Iterate over Arrays with map challenge - not understanding part of it

Iterate over Arrays with map challenge - not understanding part of it
0

#1

So I finished this challenge, and it was pretty straight forward, but one thing my brain isn’t quite understanding, is where they got “val” from in the first place; I get that val is an argument for the map’s function and I get that it’s supposed to be the specific index for the array at a given iteration, what I don’t understand is how the function KNOWS that val is supposed to be that index. like I could understand having something like a for loop where you declare a variable 'val’
but why / how does the map know to put the index value in that postition?

Sorry for the weird question, If it helps I did read up on maps, but it didn’t really answer my question. I feel like it’s just something simple right infront of me that I’m missing.

Your code so far

var oldArray = [1,2,3,4,5];

// Only change code below this line.

var newArray = oldArray.map(function(val){ // how is 'val' getting the index & its value?
  return val + 3;
  
});

Your browser information:

Your Browser User Agent is: Mozilla/5.0 (Windows NT 10.0; Win64; x64) AppleWebKit/537.36 (KHTML, like Gecko) Chrome/60.0.3112.90 Safari/537.36.

Link to the challenge:


#2

What map does, essentially is it gets the value at each index, then hands that value off to whatever function is in the parenthesis as an argument.

so of course you could call val anything, its just so you have some name to reference that data in the function.

It’s a bit tricky to word in a way that I think will satisfactorily answer your question.
Maybe its more sensible to say it like this?

.map calls a function and passes that function the value from each index in an array.

hope that helps, and that I didnt just confuse you more.
And as a relative noob, I dont have the highest confidence in my knowledge on this so, if I’m wrong, someone please correct me
Good Luck.


#3

Take a look at the example below and the results that print to the console to maybe understand what is going on with the variable names and their position in the order of arguments used in the map function.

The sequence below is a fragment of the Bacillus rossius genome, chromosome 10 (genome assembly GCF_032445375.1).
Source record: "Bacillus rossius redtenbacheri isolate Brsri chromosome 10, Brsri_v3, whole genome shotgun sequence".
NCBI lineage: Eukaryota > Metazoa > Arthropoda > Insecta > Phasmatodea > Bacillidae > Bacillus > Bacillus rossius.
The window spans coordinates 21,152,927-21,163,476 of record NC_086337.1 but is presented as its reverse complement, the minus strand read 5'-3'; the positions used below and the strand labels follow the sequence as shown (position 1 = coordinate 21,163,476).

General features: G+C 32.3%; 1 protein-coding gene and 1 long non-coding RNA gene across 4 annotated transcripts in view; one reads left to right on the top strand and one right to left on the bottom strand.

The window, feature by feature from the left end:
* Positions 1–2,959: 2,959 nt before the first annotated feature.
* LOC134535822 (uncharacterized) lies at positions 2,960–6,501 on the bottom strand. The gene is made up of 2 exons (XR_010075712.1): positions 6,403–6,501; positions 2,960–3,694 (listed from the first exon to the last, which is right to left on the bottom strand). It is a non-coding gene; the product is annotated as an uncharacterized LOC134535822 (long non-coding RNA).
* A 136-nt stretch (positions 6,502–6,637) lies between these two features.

var oldArray = [1,2,3,4,5];

var newArray = oldArray.map(function(john, bob, stan){
  // john is the value of the element
  // bob is the index value of the element
  // stan is the original array in which map was called
  
  // if you put the following console.log() you will print 
  // out the value of each of these variables as 

  console.log(john, bob, stan);
  return john + bob * 100;
});
console.log(newArray);

The above results in:

1 0 [ 1, 2, 3, 4, 5 ] // 1st element, 1st element's index, original array in which map was called
2 1 [ 1, 2, 3, 4, 5 ] // 2nd element, 2nd element's index, original array in which map was called
3 2 [ 1, 2, 3, 4, 5 ] // 
4 3 [ 1, 2, 3, 4, 5 ] //
5 4 [ 1, 2, 3, 4, 5 ] // last element,  last element's index, original array in which map was called

[ 1, 102, 203, 304, 405 ] 

You do not have to use all three arguments, but they are available for you if you list them in the anonymous function. Sometimes you will see something like:

var oldArray = [1,2,3,4,5];

var newArray = oldArray.map(function(_, thisIsTheIndexValueOfElement){
  return thisIsTheIndexValueOfElement + 100;;
});
console.log(newArray); // results in [100, 101, 102, 103, 104];

The “_” is a valid JavaScript variable name and is typically used by coders to indicate a place holder for a variable you will not be using in your function. It does not mean you can’t use it, but it is a way of informing the reader of code.

Hopefully this helps make things clearer around the map function. You will have a similar situation when using filter, some, every, reduce and other higher order functions on arrays. You just need to read about what each function argument represents (which is different for some of the high order functions).